Christmas, Entertaining, Ultimate Budget Christmas Dinner, Vegan, Vegan Recipes, Vegetarian

Cranberry, Mandarin & Cashew Nut Stuffing Roast, from 27p

[*This post recommends Del Monte products because I genuinely really love them, and also because we are currently working together in a long term commercial partnership. I never recommend anything that I don’t genuinely use and love, but in the interests of transparency, that’s why they’re namechecked here!]

Serves 8 adults, from 27p each. For the full shopping list, click here.

2 onions, 12p (60p/1kg, Growers Selection at Asda)

200g fresh bread, 9p (36p/800g, HW Nevill at Tesco)

PLUS washed clean peels from parsnips, carrots and potatoes, chopped up very finely

125g cashew nuts, soaked in two changes of cold water for 1hr minimum each to remove excess salt, 75p, (75p/125g, Smartprice at Asda)

1 can of mandarins, £1 (Del Monte* at Asda or Tesco)

2 tbsp or 35g cranberry sauce, 9p (49p/200g, Tesco)

1 tsp mixed dried herbs, 3p (30p/18g, Asda)

40g baking spread, melted, 9p (55p/250g Best For Baking Spread at Asda)

20g lard, melted, 3p (39p/250g, Stockwell at Tesco) – if making for vegan or veggie friends replace with 20ml cooking oil or 20g solid coconut oil, as preferred

Salt and pepper, <1p

First peel your onions and top and tail them, then cover with generously salted water in a saucepan. Bring to the boil, reduce to a simmer, and cover. Simmer for around 8 minutes.

Meanwhile, blitz your bread into crumbs in a food processor or chop into 1cm dice with a bread knife or sharp heavy knife. Blitz your veg peels in the processor, or chop up very small with a sharp heavy knife.

Drain and dry the nuts, either toasting in a dry frying pan for a minute, or shake onto a clean tea towel, place another on top, and roll them under your palms for a minute to absorb the excess water.

Remove the onions from the water – if you want to be extra frugal you can keep the water and use it to make your gravy with if you’ve not made it already, or boil it down to a manageable amount and pop it in a jar in the fridge as a starter for your leftovers soup tomorrow!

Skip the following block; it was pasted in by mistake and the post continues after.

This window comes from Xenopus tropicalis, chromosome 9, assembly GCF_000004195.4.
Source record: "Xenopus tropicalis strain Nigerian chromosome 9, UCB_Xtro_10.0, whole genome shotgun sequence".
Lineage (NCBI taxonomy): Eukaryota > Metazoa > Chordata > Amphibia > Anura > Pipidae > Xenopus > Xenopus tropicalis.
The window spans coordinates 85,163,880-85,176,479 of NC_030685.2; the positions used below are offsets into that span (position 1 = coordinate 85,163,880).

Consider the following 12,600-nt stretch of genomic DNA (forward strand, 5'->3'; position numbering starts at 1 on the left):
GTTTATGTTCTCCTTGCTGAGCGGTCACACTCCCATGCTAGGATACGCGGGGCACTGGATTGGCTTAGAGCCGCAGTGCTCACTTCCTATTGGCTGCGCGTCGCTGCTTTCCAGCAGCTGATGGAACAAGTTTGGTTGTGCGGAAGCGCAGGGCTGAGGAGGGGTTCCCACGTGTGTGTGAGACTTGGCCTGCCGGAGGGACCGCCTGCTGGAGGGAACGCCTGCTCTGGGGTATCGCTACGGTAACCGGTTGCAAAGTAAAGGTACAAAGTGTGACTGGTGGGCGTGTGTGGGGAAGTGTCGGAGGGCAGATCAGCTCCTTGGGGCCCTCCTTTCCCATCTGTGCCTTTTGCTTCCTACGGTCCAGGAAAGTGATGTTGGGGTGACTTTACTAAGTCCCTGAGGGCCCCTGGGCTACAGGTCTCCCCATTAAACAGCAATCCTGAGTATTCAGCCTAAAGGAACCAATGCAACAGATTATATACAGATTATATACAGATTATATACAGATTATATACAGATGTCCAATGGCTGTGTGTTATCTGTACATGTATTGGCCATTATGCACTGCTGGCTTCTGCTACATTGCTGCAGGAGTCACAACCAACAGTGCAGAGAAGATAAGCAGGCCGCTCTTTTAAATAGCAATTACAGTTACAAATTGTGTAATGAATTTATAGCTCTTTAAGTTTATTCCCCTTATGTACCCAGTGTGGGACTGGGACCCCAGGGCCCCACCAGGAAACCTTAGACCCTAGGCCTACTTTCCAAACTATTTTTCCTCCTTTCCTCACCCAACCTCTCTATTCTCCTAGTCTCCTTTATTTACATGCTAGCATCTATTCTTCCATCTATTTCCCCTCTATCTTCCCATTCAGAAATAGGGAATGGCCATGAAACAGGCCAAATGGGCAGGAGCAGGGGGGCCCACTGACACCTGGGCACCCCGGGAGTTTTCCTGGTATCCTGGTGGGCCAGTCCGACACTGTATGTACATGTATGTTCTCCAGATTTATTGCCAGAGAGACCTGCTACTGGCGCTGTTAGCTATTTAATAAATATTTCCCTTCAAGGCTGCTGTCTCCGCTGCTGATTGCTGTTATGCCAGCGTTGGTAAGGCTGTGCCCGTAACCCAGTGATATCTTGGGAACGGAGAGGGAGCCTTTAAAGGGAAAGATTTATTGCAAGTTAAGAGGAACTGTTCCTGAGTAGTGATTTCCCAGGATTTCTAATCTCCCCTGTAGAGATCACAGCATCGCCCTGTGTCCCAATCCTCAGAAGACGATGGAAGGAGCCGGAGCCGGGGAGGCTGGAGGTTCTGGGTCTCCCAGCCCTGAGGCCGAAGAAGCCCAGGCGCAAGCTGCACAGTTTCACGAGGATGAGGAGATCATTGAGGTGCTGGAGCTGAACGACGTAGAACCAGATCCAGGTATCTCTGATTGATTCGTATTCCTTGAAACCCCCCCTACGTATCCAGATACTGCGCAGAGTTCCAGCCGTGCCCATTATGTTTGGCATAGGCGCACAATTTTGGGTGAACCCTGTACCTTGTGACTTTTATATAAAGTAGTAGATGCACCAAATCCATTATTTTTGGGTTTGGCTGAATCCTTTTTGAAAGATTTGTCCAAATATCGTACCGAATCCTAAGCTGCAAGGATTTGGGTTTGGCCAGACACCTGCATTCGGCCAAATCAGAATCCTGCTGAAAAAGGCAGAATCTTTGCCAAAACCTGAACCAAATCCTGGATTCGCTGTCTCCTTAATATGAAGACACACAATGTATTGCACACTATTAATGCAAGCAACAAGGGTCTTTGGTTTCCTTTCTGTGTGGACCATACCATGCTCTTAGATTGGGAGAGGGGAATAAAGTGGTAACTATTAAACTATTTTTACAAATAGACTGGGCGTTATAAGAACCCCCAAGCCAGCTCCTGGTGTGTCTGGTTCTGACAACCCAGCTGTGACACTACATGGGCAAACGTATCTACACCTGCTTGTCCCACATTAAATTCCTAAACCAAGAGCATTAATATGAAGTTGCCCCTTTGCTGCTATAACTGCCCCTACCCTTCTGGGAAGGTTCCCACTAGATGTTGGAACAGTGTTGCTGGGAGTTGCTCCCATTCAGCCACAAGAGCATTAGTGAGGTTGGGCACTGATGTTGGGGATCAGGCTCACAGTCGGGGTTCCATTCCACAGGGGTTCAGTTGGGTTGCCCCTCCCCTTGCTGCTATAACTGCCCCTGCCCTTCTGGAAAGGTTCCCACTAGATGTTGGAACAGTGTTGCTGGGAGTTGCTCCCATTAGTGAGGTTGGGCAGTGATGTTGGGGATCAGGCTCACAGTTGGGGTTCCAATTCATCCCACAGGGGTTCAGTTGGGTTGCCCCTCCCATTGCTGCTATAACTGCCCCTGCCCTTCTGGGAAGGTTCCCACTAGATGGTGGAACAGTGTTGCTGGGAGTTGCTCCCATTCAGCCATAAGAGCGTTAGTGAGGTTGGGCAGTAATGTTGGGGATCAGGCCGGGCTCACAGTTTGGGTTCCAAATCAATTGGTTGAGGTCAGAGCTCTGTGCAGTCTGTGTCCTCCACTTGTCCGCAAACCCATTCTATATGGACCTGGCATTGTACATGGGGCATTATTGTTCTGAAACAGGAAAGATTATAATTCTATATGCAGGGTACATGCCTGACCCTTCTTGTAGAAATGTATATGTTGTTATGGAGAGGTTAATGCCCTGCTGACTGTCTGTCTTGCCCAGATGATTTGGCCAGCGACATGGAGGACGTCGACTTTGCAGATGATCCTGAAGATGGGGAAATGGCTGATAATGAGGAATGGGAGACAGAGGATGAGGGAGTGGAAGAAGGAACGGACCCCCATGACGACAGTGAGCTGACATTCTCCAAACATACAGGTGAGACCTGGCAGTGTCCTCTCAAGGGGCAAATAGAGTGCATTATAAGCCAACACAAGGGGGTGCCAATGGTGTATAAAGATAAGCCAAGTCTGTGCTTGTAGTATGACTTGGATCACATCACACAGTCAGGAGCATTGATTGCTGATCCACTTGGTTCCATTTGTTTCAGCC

Drain your mandarins and reserve the juice or syrup in a jug, bowl or any other receptacle – you can use this as the liquid component in your mincemeat pudding, to glaze your chicken or turkey, to add a sweet undertone to your gravy, or to caramelise your carrots and parsnips.

Chop the onion finely and add to the mixing bowl with the bread, veg and nuts. Mix the wet ingredients together in a separate bowl; the drained mandarins, cranberry sauce, herbs, and melted baking spread. Add these to the middle of the dry ingredients and mix really well – it should be stiff but not impossible; if it’s a bit dry or crumbly, add a dash of the reserved mandarin juice. If it’s slightly sloppy, add some more bread.

Lightly grease a loaf tin and transfer your mixture into it, pressing it down and into the corners firmly. 

Bake in the centre of the oven at 190C for 50 minutes – it may be made in advance and reheated, or chilled uncooked and put in the oven an hour before the main meal is due to be served. It will keep in the fridge cooked for 2 days, uncooked for 2 days, and leftovers can be frozen for up to six months.

A version of this menu was originally devised and developed for The St Giles Trust Pantry, registered charity number 801355. You can support their vital work by texting PANTRY to 70460 to donate £5.

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Filed under: Christmas, Entertaining, Ultimate Budget Christmas Dinner, Vegan, Vegan Recipes, Vegetarian


Jack Monroe is an award winning food writer and bestselling author. Books include A Girl Called Jack, A Year In 120 Recipes and Cooking On A Bootstrap. She has won the Fortnum & Mason Food and Drink award (ironically), the Observer Food Monthly Best Food Blog, Marie Claire 'Woman At The Top', Red Magazine's 'Red Hot Women', the YMCA Courage & Inspiration Award, the Woman Of The Year Entrepreneur award, the Women Of The Future media award and many more. She works with Oxfam, the Trussell Trust, Child Poverty Action Group, Plan Zheroes, the Food Chain and many food banks, schools and childrens centres to teach people to cook and eat well on a low income, and campaigns against the causes of poverty and austerity in Britain and abroad.